The Climate-Neutral City District – Here's How It Could Work
The transition of our energy system to 100 percent renewable energy is more urgent than ever.
Using the example of the Rüsdorfer Kamp neighborhood in Heide, researchers from the U Bremen Research Alliance are developing solutions that are sustainable, resilient, and transferable as part of the “Quarree100” project. Not only should as many people as possible benefit from the knowledge, but they should also be able to broaden it – via open science.
The wind usually blows from the west, coming from the North Sea, and often with considerable force across the flat Dithmarscher Land. The locals speak of a “stiff breeze,” which can also be recognized by the fact that many wind turbines stand still – a paradox that not only irritates tourists from the south who are vacationing here. On windy days, the electricity generated by the wind turbines overloads the grid, and only shutdowns keep it stable. 3750 gigawatt hours were lost in this way in 2019, and almost 400 million euros in compensation had to be paid by the state to the operators.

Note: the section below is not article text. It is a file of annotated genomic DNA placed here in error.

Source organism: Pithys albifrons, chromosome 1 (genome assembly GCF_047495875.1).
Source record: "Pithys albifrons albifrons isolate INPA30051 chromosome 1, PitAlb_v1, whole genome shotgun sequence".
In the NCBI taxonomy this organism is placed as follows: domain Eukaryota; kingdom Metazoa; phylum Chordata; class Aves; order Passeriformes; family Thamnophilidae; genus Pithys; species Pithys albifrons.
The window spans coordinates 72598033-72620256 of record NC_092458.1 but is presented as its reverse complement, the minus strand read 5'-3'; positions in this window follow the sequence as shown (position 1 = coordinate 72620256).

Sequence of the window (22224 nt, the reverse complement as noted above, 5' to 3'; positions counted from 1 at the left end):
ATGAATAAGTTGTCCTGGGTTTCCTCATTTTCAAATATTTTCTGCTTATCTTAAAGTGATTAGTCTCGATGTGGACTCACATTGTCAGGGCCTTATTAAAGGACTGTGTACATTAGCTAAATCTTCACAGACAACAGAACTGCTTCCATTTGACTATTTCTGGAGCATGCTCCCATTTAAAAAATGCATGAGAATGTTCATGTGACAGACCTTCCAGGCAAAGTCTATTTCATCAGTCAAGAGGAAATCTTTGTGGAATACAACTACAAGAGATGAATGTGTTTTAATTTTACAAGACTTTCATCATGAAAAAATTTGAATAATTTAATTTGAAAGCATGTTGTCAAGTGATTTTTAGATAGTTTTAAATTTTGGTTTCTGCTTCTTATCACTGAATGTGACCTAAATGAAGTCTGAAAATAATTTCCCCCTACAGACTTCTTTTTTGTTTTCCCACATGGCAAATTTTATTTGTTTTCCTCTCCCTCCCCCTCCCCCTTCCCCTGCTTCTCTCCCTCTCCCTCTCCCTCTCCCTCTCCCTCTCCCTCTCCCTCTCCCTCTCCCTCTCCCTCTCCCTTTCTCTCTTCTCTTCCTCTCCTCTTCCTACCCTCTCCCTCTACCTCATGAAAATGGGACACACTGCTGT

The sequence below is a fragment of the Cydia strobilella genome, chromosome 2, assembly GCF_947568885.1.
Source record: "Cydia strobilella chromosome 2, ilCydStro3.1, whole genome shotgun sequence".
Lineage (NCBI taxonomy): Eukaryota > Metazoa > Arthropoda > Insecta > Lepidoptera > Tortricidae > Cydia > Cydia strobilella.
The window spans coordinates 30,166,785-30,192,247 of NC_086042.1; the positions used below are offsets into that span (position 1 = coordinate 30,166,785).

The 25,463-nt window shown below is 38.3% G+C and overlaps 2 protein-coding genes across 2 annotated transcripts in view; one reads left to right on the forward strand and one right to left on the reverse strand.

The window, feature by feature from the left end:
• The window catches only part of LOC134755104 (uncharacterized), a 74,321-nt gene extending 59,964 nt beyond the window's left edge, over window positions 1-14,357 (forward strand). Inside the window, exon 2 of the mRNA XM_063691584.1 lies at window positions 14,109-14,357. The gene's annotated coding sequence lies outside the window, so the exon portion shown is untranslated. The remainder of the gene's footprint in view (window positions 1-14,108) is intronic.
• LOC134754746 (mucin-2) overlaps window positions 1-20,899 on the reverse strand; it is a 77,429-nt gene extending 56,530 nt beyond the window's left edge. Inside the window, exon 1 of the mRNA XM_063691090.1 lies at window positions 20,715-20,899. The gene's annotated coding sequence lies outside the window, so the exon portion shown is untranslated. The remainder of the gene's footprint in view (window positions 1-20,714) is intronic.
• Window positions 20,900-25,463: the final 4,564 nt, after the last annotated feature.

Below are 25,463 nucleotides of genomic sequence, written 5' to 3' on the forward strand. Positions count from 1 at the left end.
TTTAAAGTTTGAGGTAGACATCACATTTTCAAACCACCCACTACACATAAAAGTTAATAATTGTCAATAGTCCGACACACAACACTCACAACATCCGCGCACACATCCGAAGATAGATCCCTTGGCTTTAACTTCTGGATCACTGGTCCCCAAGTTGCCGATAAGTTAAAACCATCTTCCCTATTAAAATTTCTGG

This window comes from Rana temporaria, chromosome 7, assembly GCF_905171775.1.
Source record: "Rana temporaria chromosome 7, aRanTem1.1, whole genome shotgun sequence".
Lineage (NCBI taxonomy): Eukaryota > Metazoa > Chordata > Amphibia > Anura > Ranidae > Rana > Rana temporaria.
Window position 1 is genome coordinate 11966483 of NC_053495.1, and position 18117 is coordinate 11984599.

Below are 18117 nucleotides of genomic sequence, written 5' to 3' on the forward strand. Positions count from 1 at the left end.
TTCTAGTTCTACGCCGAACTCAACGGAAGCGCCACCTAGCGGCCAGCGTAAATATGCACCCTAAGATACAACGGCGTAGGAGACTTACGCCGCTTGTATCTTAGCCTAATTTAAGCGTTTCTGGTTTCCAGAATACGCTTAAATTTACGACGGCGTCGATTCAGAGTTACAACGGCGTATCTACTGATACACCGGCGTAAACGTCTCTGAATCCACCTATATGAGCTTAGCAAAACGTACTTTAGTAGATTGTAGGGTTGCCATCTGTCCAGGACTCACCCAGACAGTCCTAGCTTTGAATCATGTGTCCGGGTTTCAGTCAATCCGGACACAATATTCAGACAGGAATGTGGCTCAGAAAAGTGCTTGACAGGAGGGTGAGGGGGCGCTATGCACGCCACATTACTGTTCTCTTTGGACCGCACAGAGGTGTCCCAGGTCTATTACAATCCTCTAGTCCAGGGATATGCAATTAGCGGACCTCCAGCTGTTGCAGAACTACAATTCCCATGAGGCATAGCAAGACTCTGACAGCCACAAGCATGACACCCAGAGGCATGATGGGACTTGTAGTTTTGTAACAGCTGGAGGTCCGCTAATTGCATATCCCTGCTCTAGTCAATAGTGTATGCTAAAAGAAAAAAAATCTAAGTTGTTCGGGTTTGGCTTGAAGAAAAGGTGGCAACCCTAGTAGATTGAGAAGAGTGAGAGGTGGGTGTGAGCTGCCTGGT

That is about to change. One goal of Quarree100 is to no longer waste energy, but to store surplus wind energy and relieve the overall system. The project’s coordinator, Dr. Torben Stührmann, puts the overarching concern this way: “We want to make the portfolio CO2-neutral as quickly as possible.” Stührmann is acting team leader of the Resilient Energy Systems department at the University of Bremen, a member institution of the U Bremen Research Alliance.